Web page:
Most jobs are still out of reach of robots, which lack the dexterity required on an assembly line or the social grace needed on a customer service call. But in some cases, the humans doing this work are themselves being automated as if they were machines.
What's happening: Even the most vigilant supervisor can only watch over a few workers at one time. But now, increasingly cheap AI systems can monitor every employee in a store, at a call center or on a factory floor, flagging their failures in real time and learning from their triumphs to optimize an entire workforce.
- A network of surveillance cameras hooked up to special software can tally the seconds of each worker's bathroom break or time each step of their work.
- It can also keep workers safe, automatically detecting the absence of hard hats and gloves, for example, or people straying into the path of dangerous machines.
- In some call centers, AI listens into every conversation, cataloging every word, who said it and how, and then scoring each agent.
Why it matters: Companies can use this data to juice workers' productivity and efficiency. Eventually, they could gather enough data from humans to train machines to mimic them.
"How often is an employee going out to smoke a cigarette? How long a lunch are they taking? How long are they sitting in the lunchroom?" These are the questions clients want answered with AI software, says Kim Hartman, CEO of Surveillance Secure, a D.C.-area company that installs security systems.
- Hartman says his company has put in video analytics for several area retailers and restaurants that wanted to monitor their employees' productivity.
In a handful of factories in the U.S., cameras have been installed over each worker's head in assembly lines as they put together car parts or electronics.
- Software developed by Drishti, a Silicon Valley startup, watches these assemblers work, timing each step and checking for mistakes.
- The videos let supervisors quickly figure out where something went wrong and teach a worker how to avoid repeating an error, says Drishti CEO Prasad Akella. It can also be used for training new hires.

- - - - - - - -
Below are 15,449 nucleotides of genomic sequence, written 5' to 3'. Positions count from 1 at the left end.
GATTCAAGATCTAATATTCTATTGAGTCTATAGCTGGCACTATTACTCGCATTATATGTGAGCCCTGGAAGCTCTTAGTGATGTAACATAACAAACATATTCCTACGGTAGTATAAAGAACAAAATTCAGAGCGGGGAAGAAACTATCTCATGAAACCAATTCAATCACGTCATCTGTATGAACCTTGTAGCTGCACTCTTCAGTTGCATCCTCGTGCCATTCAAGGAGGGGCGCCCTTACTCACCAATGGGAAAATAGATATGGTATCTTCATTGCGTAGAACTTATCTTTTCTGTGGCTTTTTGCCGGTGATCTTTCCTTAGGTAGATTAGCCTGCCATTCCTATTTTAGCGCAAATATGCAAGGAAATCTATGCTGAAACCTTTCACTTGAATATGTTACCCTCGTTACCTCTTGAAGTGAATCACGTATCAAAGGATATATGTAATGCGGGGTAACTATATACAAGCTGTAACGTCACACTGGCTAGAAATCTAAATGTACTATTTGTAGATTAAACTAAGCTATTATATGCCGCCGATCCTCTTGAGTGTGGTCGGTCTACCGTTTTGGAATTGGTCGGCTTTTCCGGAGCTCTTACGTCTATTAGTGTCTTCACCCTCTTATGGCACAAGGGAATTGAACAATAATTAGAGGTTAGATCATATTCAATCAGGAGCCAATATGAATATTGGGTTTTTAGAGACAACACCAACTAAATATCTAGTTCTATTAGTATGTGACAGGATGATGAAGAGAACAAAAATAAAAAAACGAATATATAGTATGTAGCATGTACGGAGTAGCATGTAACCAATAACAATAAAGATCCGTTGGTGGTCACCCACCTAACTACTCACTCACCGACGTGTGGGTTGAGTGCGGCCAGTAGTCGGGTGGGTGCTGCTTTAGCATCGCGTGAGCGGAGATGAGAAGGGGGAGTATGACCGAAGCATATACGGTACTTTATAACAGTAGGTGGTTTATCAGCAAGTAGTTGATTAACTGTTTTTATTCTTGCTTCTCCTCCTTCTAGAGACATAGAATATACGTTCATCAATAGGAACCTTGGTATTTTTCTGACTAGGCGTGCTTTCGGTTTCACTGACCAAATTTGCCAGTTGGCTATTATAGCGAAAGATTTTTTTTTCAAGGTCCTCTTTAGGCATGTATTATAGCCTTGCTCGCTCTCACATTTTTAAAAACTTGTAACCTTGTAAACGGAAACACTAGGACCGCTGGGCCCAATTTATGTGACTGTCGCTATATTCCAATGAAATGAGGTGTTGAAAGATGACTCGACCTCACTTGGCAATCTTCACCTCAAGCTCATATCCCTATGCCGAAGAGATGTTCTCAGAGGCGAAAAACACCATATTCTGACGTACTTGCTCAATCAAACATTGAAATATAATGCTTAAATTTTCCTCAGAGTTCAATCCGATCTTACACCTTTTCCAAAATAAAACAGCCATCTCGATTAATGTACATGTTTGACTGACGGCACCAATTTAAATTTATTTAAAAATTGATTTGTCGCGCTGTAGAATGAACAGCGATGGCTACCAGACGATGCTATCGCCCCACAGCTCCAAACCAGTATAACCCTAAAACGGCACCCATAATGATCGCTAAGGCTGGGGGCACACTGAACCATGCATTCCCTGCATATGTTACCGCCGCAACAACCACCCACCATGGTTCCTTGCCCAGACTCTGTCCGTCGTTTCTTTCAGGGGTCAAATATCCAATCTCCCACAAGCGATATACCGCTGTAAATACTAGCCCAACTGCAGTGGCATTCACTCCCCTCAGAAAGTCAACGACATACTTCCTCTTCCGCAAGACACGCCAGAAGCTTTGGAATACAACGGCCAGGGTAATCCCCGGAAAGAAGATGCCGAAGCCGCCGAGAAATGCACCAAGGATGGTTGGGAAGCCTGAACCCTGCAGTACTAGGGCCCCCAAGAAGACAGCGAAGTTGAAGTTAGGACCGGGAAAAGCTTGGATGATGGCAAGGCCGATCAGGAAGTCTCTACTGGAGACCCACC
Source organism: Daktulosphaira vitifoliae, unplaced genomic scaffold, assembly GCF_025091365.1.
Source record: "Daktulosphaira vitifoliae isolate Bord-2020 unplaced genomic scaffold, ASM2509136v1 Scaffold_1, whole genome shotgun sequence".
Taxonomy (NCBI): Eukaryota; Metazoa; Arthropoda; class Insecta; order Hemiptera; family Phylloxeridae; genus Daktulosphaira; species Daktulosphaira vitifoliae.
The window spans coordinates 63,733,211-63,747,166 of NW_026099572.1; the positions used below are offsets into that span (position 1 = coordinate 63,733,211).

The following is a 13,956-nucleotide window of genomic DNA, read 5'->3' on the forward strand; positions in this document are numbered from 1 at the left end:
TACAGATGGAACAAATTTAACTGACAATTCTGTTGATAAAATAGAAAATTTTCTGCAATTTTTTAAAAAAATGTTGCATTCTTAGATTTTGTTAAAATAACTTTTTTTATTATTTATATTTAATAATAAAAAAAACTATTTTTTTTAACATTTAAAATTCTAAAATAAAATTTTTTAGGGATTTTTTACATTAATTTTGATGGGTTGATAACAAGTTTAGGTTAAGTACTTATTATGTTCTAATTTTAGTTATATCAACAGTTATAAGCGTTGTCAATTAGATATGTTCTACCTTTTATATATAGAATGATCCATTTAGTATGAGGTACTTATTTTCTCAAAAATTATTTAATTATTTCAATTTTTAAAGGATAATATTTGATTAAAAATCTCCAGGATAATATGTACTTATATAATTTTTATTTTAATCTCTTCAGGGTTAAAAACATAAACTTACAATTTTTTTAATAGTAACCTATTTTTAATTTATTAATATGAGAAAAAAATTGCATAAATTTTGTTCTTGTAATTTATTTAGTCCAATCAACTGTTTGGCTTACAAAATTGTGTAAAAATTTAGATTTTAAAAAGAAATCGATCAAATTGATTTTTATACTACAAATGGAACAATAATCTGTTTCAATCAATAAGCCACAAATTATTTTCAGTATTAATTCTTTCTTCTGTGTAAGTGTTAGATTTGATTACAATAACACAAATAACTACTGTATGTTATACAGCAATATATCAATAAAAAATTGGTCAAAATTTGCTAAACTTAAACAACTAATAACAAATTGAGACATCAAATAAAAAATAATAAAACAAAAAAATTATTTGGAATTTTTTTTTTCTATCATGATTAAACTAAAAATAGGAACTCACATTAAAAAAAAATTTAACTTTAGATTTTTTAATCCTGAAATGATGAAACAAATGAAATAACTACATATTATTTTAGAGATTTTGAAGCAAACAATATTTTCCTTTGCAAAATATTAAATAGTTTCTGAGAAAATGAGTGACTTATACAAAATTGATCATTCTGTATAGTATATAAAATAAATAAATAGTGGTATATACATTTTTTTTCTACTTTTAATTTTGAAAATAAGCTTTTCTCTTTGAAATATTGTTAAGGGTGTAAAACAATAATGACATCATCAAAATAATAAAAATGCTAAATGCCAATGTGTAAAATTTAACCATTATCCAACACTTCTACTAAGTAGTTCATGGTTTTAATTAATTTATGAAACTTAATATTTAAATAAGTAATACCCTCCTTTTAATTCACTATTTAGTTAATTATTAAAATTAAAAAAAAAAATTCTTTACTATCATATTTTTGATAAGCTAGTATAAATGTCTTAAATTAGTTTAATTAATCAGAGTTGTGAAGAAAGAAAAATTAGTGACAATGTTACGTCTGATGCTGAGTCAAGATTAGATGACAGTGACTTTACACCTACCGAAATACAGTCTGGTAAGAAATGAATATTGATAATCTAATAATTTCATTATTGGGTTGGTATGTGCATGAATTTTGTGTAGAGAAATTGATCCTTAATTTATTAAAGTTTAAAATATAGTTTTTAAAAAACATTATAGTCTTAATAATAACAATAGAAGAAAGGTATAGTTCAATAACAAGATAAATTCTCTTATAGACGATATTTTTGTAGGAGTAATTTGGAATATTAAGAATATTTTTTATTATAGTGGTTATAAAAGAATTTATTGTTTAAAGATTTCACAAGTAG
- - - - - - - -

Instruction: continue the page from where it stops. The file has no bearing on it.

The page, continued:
- And since AI is constantly watching the video streams, it can extract valuable data about timing and actions across the entire assembly line, which can inform new ways of assigning work.
"The most programmable machine on the planet today is still the human."— Drishti CEO Prasad Akella
"Employers and companies attempting to extract more value from its labor force by making that labor more efficient is nothing new," says Jess Kutch, co-founder of Coworker.org, a nonprofit that helps workers organize. A century ago, managers used stopwatches to pursue efficiency under the banner of "scientific management," or Taylorism.
But extreme monitoring enabled by new technologies can be inhumane, Kutch says.
- "In low-wage work we're seeing a lot more decisions that were made by a middle manager being outsourced to an algorithm," says Aiha Nguyen of the research organization Data & Society.
- "What workers are seeing, and have a fear of, is arbitrarily speeding up workplaces," Nguyen tells Axios.
The creators of AI monitoring tools argue that their software benefits employers and employees.
- Drishti provides workers and supervisors with valuable feedback, Akella says. Its software can call out high performers, reward efficiency-improving creativity and even keep workers from hurting themselves.
- Akella argues that employees won't be forced to work much faster and harder because turning up the heat would introduce unacceptable errors.
- Call center agents monitored by AI software from CallMiner prefer being graded by an "impartial computer" over a human supervisor, says CTO Jeff Gallino.
What's next: Extensive AI-annotated video or audio data about how people work is a potential gold mine for automation developers.
- Robots are still too klutzy to take over assembly lines built for humans but could learn how to put together products in a machine-only environment.
- Gallino says CallMiner could use information gathered from human agents to automate the "boring" parts of customer service calls.
Go deeper: Automated management for call centers (NYT)